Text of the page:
Over the past decade, Oklahoma GDP growth averaged 1.5% per year, somewhat less than the 2.1% national growth rate. However, large fluctuations in the state’s important energy sector played a significant role, and some places in Oklahoma have outpaced the nation. This edition of the Oklahoma Economist investigates GDP trends across the state during three distinct time frames: the oil boom years of 2011-15, the oil bust and sluggish growth of 2015-19, and the pandemic years of 2019-21. It finds that much of the state greatly outgrew the nation early in the period but has lagged since, and that the Oklahoma City metro area and a few micropolitan areas have experienced the fastest growth.
Larger places generally had faster GDP growth, energy a factor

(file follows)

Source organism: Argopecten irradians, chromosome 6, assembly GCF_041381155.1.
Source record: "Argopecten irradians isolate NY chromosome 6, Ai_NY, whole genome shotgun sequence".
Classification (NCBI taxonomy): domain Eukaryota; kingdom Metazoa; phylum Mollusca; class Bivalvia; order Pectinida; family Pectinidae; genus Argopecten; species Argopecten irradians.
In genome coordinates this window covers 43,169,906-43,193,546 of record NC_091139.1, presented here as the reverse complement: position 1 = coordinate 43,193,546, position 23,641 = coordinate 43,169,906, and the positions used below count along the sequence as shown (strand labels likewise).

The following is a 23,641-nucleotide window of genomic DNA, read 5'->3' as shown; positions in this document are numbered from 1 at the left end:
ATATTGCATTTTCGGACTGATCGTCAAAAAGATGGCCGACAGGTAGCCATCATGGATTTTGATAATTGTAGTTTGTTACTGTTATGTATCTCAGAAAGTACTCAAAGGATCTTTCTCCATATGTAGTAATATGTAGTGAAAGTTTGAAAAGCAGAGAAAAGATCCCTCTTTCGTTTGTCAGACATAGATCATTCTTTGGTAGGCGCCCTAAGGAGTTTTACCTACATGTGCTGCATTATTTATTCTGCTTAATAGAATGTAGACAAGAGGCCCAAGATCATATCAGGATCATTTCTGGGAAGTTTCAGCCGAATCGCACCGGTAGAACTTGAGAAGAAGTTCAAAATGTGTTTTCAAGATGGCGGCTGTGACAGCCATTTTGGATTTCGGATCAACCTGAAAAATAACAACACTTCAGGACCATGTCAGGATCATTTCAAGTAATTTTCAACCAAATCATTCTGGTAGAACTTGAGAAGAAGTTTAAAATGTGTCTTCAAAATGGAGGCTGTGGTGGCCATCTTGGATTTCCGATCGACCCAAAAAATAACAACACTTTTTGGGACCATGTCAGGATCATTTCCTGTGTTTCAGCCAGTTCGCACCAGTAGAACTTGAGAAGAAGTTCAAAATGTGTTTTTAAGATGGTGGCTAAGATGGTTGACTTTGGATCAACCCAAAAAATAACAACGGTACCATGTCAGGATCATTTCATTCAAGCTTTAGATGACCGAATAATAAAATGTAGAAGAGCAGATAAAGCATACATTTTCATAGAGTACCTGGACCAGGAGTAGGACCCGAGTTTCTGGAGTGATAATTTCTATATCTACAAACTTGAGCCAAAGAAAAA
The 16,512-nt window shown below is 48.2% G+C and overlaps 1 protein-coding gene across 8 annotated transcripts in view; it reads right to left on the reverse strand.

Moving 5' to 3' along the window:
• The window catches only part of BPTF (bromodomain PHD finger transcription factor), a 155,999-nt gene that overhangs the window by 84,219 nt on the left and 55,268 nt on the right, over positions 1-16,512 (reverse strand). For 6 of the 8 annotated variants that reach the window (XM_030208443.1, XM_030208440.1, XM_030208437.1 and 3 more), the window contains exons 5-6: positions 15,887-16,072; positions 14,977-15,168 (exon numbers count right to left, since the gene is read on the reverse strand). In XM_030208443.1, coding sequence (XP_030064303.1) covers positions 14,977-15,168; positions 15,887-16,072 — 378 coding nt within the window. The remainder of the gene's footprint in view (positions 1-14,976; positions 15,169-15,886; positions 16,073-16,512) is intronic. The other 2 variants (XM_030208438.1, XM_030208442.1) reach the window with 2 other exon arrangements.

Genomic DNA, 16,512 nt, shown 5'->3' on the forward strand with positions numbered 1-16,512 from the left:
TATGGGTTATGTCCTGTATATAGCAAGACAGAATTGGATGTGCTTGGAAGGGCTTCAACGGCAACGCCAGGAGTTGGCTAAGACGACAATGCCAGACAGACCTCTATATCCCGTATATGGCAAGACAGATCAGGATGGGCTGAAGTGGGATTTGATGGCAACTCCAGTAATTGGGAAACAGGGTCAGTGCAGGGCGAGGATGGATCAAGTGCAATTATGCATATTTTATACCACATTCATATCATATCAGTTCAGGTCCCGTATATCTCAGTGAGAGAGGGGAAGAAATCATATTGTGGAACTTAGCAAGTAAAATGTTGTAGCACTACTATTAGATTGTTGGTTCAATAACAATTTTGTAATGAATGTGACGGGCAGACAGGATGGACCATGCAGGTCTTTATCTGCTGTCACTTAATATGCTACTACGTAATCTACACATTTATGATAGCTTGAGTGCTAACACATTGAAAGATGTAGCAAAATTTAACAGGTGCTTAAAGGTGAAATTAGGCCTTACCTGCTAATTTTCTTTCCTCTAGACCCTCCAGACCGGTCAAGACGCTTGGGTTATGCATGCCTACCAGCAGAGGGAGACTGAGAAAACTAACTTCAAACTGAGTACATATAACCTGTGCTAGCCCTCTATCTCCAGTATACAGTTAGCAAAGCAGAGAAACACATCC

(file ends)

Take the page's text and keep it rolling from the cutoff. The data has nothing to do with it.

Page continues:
While the United States experienced steady annual GDP growth of around 2% from 2011 to 2019, Oklahoma’s growth was much more volatile, reaching 6.6% at the height of the oil boom and a low of -2.1% during the following bust (Chart 1). GDP data from the U.S. Bureau of Economic Analysis, just released at the county level for 2021 in December 2022, allows for a new examination of the output growth of regions and industries within the state during the past decade.
Overall, the more populous parts of Oklahoma grew faster than other areas of the state over the decade (Table 1). Oklahoma City and Tulsa metro area GDP—which together make up nearly 70% of Oklahoma’s total GDP—grew by an average of 2.3% and 1.4%, respectively, while smaller areas as a whole averaged yearly growth below 1%.